Japan's tankan sentiment worsens as exports dip
Big manufacturers grow pessimistic as growth in key European and Chinese markets stalls
Big Japanese manufacturers became more pessimistic as slowdowns in China and Europe sapped export demand and pushed Japan closer to an economic contraction.
The quarterly tankan index for large manufacturers fell last month to minus 3 from minus 1, the fourth negative reading, the Bank of Japan said yesterday.
The median estimate of 18 economists surveyed by Bloomberg was for minus 4. A negative figure means pessimists outnumber optimists.
The report follows data last week showing a second monthly decline in industrial production in August, and JP Morgan Securities and Credit Suisse Group said that Japan's economy probably shrank in the third quarter. With consumer prices still falling, the Bank of Japan may be forced to add stimulus again this month as it remains a long way short of its 1 per cent inflation target.
"Japan's economy will probably have two consecutive quarters of contraction in the July-September and October-December periods," said Kiichi Murashima, the chief economist at Citigroup Global Markets Japan. "Exports are the main reason for the economic contraction."
Shipments have fallen for three months, sliding 22.9 per cent in August to the European Union and dipping by 9.9 per cent to China.
"Economic conditions in Japan's main export markets are very unstable," Finance Minister Jun Azumi said last week.
Growth is further threatened by a spat between Japan and China over islands in the East China Sea. The crisis is hurting the US$340 billion trade relationship, causing cancellations of 40,000 seats on All Nippon Airways flights, while Toyota and Nissan are cutting production in China.
China's economy is poised for its weakest annual expansion in 22 years, and the 17-nation euro economy is on the brink of recession after contracting 0.2 per cent in the second quarter.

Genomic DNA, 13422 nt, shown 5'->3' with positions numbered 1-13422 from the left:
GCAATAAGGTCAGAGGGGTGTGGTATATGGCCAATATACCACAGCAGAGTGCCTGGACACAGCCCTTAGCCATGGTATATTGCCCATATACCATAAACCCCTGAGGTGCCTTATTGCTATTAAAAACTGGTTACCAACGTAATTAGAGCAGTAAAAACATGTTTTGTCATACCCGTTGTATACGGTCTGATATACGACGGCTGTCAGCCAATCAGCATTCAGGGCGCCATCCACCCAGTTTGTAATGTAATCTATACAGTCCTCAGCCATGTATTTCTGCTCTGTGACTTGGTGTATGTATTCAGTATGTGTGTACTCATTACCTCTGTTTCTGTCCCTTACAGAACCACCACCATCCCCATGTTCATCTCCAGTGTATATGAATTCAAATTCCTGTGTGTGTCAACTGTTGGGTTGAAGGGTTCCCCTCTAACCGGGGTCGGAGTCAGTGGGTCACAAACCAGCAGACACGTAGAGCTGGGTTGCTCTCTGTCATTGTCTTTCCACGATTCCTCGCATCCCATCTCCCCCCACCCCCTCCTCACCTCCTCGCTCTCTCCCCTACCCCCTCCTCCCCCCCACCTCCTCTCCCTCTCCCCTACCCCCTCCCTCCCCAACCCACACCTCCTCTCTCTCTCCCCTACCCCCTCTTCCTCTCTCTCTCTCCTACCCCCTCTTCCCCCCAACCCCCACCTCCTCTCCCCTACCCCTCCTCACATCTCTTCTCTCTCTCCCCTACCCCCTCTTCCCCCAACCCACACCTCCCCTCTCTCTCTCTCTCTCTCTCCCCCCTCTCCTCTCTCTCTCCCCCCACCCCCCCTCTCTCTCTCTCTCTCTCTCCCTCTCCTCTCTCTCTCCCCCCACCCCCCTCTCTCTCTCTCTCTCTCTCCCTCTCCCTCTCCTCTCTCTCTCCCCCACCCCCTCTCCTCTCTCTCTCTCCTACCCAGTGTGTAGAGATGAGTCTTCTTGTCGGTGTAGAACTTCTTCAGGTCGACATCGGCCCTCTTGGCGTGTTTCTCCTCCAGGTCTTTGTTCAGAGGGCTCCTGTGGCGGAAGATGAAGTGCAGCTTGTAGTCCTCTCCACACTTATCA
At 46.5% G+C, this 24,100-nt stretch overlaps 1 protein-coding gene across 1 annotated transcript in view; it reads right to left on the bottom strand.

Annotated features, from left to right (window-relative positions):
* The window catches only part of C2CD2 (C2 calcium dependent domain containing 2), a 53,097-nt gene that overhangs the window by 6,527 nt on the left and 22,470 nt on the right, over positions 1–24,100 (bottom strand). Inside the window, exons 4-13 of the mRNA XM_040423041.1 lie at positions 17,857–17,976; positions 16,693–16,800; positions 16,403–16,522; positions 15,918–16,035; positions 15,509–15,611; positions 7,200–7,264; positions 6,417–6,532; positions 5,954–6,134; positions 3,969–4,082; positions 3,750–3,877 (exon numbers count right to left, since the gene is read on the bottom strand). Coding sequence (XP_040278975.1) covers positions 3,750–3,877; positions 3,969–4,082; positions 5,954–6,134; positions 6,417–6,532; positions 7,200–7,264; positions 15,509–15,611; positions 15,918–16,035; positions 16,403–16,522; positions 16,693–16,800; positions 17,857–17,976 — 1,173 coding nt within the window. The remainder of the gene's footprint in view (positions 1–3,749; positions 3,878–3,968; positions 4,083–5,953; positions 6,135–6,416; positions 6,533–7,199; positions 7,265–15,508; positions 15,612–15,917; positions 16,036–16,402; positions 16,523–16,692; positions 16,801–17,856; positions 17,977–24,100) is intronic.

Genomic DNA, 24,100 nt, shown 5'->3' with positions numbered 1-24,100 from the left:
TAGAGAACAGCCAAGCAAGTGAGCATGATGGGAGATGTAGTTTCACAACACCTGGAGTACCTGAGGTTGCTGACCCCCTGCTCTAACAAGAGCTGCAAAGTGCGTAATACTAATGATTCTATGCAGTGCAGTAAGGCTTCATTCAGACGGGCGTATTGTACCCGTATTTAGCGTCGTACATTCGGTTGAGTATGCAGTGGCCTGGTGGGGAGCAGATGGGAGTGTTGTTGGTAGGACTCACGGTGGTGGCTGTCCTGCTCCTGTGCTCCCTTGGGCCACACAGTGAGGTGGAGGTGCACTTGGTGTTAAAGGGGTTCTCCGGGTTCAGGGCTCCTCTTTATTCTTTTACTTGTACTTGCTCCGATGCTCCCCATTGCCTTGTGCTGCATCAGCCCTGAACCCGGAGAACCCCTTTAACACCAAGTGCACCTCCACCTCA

Economic confidence in the euro zone fell last month as leaders tried to rein in the debt crisis.
Large manufacturers probably would stay pessimistic in the current quarter, yesterday's report showed, with the outlook index for December also at minus 3. Japan's industrial production is expected to have slid again for last month, the government said last week.
The sentiment index for carmakers fell to 19 last month from 32 in June, the tankan survey showed, as government car subsidies ran out and anti-Japanese sentiment flared in China. The outlook index for December was seen falling to minus 5.
"Companies are becoming more concerned about the outlook for the economy and their businesses," said Yoshimasa Maruyama, the chief economist at Itochu.
"Some of them may start to consider postponing their planned business investment for this fiscal year."
On September 19, the Bank of Japan followed the government in downgrading its assessment of the domestic economy, saying growth had "come to a pause".
The economy expanded an annualised 0.1 per cent in the quarter to September, according to a median forecast of economists surveyed. Morgan Stanley and Citigroup expect the economy to contract in the two quarters to December.
Sony, Japan's largest electronics exporter, cut its annual profit forecast by 33 per cent in August, and was downgraded by Standard & Poor's last month to two levels above junk.
Large manufacturers forecast on average that the yen would trade at 79.06 per US dollar in the year to March, according to yesterday's report.